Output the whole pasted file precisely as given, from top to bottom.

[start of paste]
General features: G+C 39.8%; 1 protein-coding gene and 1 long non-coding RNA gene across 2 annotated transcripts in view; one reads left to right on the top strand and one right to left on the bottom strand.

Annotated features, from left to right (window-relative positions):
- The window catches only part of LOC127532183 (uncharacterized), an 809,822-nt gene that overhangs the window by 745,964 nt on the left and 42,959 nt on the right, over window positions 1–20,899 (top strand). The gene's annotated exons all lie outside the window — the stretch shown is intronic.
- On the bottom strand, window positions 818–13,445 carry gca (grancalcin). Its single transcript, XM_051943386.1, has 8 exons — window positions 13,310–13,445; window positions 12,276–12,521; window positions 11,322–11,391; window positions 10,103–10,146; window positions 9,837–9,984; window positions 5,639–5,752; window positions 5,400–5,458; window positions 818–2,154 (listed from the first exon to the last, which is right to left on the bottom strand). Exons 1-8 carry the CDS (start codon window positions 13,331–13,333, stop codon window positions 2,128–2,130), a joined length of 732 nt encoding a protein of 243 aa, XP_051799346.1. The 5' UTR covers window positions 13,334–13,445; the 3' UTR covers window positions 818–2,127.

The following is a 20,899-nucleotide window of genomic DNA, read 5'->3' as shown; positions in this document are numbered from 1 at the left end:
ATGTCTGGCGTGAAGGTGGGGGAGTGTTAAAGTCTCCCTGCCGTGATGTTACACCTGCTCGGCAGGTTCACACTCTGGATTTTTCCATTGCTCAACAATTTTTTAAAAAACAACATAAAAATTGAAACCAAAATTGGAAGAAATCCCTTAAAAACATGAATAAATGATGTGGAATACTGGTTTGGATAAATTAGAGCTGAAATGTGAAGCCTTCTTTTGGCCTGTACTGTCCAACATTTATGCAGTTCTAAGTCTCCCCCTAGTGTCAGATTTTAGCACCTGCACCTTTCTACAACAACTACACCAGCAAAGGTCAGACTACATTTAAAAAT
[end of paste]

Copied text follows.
General features: G+C 39.8%; 1 protein-coding gene and 1 long non-coding RNA gene across 2 annotated transcripts in view; one reads left to right on the top strand and one right to left on the bottom strand.

Annotated features, from left to right (window-relative positions):
- The window catches only part of LOC127532183 (uncharacterized), an 809,822-nt gene that overhangs the window by 745,964 nt on the left and 42,959 nt on the right, over window positions 1–20,899 (top strand). The gene's annotated exons all lie outside the window — the stretch shown is intronic.
- On the bottom strand, window positions 818–13,445 carry gca (grancalcin). Its single transcript, XM_051943386.1, has 8 exons — window positions 13,310–13,445; window positions 12,276–12,521; window positions 11,322–11,391; window positions 10,103–10,146; window positions 9,837–9,984; window positions 5,639–5,752; window positions 5,400–5,458; window positions 818–2,154 (listed from the first exon to the last, which is right to left on the bottom strand). Exons 1-8 carry the CDS (start codon window positions 13,331–13,333, stop codon window positions 2,128–2,130), a joined length of 732 nt encoding a protein of 243 aa, XP_051799346.1. The 5' UTR covers window positions 13,334–13,445; the 3' UTR covers window positions 818–2,127.

The following is a 20,899-nucleotide window of genomic DNA, read 5'->3' as shown; positions in this document are numbered from 1 at the left end:
ATGTCTGGCGTGAAGGTGGGGGAGTGTTAAAGTCTCCCTGCCGTGATGTTACACCTGCTCGGCAGGTTCACACTCTGGATTTTTCCATTGCTCAACAATTTTTTAAAAAACAACATAAAAATTGAAACCAAAATTGGAAGAAATCCCTTAAAAACATGAATAAATGATGTGGAATACTGGTTTGGATAAATTAGAGCTGAAATGTGAAGCCTTCTTTTGGCCTGTACTGTCCAACATTTATGCAGTTCTAAGTCTCCCCCTAGTGTCAGATTTTAGCACCTGCACCTTTCTACAACAACTACACCAGCAAAGGTCAGACTACATTTAAAAAT